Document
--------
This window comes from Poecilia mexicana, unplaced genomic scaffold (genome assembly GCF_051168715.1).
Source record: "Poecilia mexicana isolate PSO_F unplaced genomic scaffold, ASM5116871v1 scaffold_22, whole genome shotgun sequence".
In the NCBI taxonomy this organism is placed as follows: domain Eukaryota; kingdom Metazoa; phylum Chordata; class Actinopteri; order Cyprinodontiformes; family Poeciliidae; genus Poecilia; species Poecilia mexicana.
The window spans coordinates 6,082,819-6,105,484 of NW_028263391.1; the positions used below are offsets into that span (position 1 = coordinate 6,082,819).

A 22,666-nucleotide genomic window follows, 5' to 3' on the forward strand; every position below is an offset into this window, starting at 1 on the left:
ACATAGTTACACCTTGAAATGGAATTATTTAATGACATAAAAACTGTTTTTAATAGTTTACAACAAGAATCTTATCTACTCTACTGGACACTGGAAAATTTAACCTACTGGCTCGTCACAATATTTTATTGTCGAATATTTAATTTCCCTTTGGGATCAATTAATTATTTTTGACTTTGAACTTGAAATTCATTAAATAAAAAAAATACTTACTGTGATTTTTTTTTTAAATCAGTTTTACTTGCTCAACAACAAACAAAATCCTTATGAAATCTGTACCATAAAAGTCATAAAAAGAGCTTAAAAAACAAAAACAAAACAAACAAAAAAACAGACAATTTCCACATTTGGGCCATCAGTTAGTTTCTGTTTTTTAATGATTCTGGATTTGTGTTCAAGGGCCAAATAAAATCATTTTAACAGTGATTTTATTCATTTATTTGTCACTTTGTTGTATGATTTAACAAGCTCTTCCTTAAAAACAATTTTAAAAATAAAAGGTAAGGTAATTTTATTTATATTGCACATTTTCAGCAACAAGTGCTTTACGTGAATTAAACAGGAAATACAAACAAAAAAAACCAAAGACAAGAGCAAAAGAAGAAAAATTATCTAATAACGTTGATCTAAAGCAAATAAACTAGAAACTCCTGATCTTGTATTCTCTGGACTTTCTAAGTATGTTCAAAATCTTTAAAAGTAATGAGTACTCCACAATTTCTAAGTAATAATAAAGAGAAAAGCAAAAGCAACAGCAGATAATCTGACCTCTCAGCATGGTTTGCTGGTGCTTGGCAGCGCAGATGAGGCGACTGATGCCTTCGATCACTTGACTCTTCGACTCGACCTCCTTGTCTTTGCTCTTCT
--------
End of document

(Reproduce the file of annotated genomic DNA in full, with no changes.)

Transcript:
This window comes from Poecilia mexicana, unplaced genomic scaffold (genome assembly GCF_051168715.1).
Source record: "Poecilia mexicana isolate PSO_F unplaced genomic scaffold, ASM5116871v1 scaffold_22, whole genome shotgun sequence".
In the NCBI taxonomy this organism is placed as follows: domain Eukaryota; kingdom Metazoa; phylum Chordata; class Actinopteri; order Cyprinodontiformes; family Poeciliidae; genus Poecilia; species Poecilia mexicana.
The window spans coordinates 6,082,819-6,105,484 of NW_028263391.1; the positions used below are offsets into that span (position 1 = coordinate 6,082,819).

A 22,666-nucleotide genomic window follows, 5' to 3' on the forward strand; every position below is an offset into this window, starting at 1 on the left:
ACATAGTTACACCTTGAAATGGAATTATTTAATGACATAAAAACTGTTTTTAATAGTTTACAACAAGAATCTTATCTACTCTACTGGACACTGGAAAATTTAACCTACTGGCTCGTCACAATATTTTATTGTCGAATATTTAATTTCCCTTTGGGATCAATTAATTATTTTTGACTTTGAACTTGAAATTCATTAAATAAAAAAAATACTTACTGTGATTTTTTTTTTAAATCAGTTTTACTTGCTCAACAACAAACAAAATCCTTATGAAATCTGTACCATAAAAGTCATAAAAAGAGCTTAAAAAACAAAAACAAAACAAACAAAAAAACAGACAATTTCCACATTTGGGCCATCAGTTAGTTTCTGTTTTTTAATGATTCTGGATTTGTGTTCAAGGGCCAAATAAAATCATTTTAACAGTGATTTTATTCATTTATTTGTCACTTTGTTGTATGATTTAACAAGCTCTTCCTTAAAAACAATTTTAAAAATAAAAGGTAAGGTAATTTTATTTATATTGCACATTTTCAGCAACAAGTGCTTTACGTGAATTAAACAGGAAATACAAACAAAAAAAACCAAAGACAAGAGCAAAAGAAGAAAAATTATCTAATAACGTTGATCTAAAGCAAATAAACTAGAAACTCCTGATCTTGTATTCTCTGGACTTTCTAAGTATGTTCAAAATCTTTAAAAGTAATGAGTACTCCACAATTTCTAAGTAATAATAAAGAGAAAAGCAAAAGCAACAGCAGATAATCTGACCTCTCAGCATGGTTTGCTGGTGCTTGGCAGCGCAGATGAGGCGACTGATGCCTTCGATCACTTGACTCTTCGACTCGACCTCCTTGTCTTTGCTCTTCT